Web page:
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Beatrice May Hutton
Beatrice Hutton.png
Beatrice Hutton, ca. 1916
Born 16 July 1893
Died 7 October 1990
Nationality Australian
Occupation Architect

Beatrice May Hutton (1893–1990), also known as Bea Hutton was an Australian architect. On 30 October 1916, she became the first female to be accepted into an institute of architects in Australia. This followed the rejection of earlier female applicants, including Florence Taylor in 1907, on the grounds of being female.

Life and work

Born 16 July 1893 at The Folly, Lakes Creek, central Queensland, Beatrice Hutton was the second of seven children of a grazier and surveyor Falconer West Hutton and Clara Susannah, née Holt. Her early life was spent on the family property at Comet Down. Drought forced the family off the land in 1902 and they moved to Rockhampton in 1906 where she was educated at Rockhampton Grammar School.

Beatrice Hutton did not undertake any formal architectural education, but began her training in Rockhampton firstly, in her father’s surveying office. She initially wanted to pursue a career in surveying but had to "accept architecture as the nearest feasible alternative". Later, she was an articled pupil in Hocking and Palmer, the architectural office of Edwin Morton Hockings. She became the firm's chief draftsperson during Hockings' war service.

Hutton became the first woman admitted to an architectural institute in Australia, when she was accepted as a member of the Queensland Institute of Architects on 30 October 1916. The Sydney architectural journal The Salon announced:

"The Queensland Institute is, we believe, the first Australian Institute of Architecture to admit a lady member...The credentials placed before the Institute Council by the candidate showed that Miss Hutton was an earnest and industrious student, and the application was supported by her principals."

It is not yet clear what constituted her contribution to the work of Hockings and Palmer, however, several wide verandahed houses in Rockhampton have been attributed to Hutton's early career, such as the now heritage-listed Rudd Residence. Houses were Hutton's particular interest and like other early women architects, she felt that women had a significant role in designing houses that were suitable for the climate and that utilised labour saving features.

Her career progressed following her move to Sydney in late 1916, where her work focussed mainly on residential projects, as well as the New South Wales Masonic Club building (1927) and Sirius House in Macquarie Place. From April 1917 she worked for expatriate Queensland architect, Claude William Chambers, becoming a junior partner from 1931 to 1933. The firm was listed for those years as "Chambers and Hutton" in Sands New South Wales Directory, and it may be that Hutton was the only woman practising as a principal in Sydney at the time. She returned to Rockhampton in 1934 to care for her elderly parents, effectively ending her architectural career.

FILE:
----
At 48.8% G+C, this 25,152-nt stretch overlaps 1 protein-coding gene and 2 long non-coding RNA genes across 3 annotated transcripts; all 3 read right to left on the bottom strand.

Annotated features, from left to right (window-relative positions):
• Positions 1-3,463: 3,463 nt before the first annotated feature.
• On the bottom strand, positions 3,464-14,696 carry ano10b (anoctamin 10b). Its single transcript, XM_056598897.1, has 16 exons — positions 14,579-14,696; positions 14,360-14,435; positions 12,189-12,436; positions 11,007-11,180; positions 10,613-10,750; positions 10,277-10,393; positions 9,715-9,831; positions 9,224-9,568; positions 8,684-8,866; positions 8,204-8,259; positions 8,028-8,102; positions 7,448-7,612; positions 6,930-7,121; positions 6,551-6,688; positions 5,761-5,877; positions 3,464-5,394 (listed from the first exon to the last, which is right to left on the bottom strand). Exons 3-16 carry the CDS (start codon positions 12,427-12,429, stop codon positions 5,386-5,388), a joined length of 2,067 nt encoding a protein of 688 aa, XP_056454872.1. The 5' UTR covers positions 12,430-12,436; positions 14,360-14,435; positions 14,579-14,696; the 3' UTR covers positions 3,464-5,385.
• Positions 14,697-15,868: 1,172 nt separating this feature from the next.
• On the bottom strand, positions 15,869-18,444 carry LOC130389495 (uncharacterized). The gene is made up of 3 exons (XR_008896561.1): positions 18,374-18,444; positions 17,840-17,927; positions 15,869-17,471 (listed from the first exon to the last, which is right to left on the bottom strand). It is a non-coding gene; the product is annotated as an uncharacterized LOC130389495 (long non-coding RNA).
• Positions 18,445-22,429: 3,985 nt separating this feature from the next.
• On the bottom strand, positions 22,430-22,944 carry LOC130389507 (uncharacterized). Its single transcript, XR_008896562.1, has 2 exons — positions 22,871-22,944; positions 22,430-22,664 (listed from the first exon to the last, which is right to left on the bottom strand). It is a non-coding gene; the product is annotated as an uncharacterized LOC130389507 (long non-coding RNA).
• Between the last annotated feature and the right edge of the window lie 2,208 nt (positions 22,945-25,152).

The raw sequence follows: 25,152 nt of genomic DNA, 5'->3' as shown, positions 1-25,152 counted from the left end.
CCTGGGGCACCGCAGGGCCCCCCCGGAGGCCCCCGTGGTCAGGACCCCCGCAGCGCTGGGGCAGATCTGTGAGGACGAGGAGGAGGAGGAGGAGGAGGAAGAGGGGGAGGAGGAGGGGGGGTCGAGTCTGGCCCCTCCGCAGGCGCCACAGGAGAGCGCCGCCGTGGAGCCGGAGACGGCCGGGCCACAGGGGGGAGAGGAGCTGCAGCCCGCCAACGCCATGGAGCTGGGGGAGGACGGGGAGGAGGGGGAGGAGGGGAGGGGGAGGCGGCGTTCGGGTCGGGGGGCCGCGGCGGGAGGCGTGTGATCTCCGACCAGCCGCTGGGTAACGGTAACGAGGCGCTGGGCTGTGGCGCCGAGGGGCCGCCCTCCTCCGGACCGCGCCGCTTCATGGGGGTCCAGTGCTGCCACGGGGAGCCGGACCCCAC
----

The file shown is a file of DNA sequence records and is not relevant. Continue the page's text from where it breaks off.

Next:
Hutton believed that women had a valuable contribution to make in the design of the residential realm, “in the design of homes suited to climate and equipped for modern living”, and she is best known for her residential work, in Rockhampton and Sydney.

Later life

In 1933, Hutton's career was cut short, due to her father’s failing health, when she moved back to Rockhampton to care for him and her aging mother. After her father died, Hutton moved to Brisbane with her mother in 1936 and opened an art studio in the Colonial Mutual Life Building in Queen Street where she exhibited and sold her wood carvings. Judith Mackay wrote in 1984, when Hutton was 90, that "Beatrice Hutton currently lives surrounded by an impressive array of her own handwork in wood carving, pottery and rug-making. Her sustained enthusiasm for using her creative skills is inspirational. She exhibited and sold her work in a studio she opened with her mother, called ‘The Glory Box’, in Brisbane. In her later life, she continued to develop her craft work, with a brief return to architecture practice in 1940."

Hutton died on 7 October 1990 at Indooroopilly, Brisbane, and was cremated. She is commemorated by the Beatrice Hutton Award for Commercial Architecture, given by the Australian Institute of Architects Queensland Chapter, the Beatrice Hutton room in the Rockhampton Art Gallery, and the Beatrice Hutton House of Capricornia College, in Central Queensland University, Rockhampton.


  • J. W. Dalzell residence, Rockhampton (c. 1916)
  • Myles House, Rockhampton (c. 1919)
  • H Rudd house, Rockhampton (1923)
  • 'Ngarita', Bellevue Hill, Sydney (1923)– attributed to architect James Vicars (Hutton’s uncle’s brother)
  • Brecknell Street, Rockhampton (1926)
  • NSW Masonic Club building (1927)
  • Sirius House, Macquarie Place
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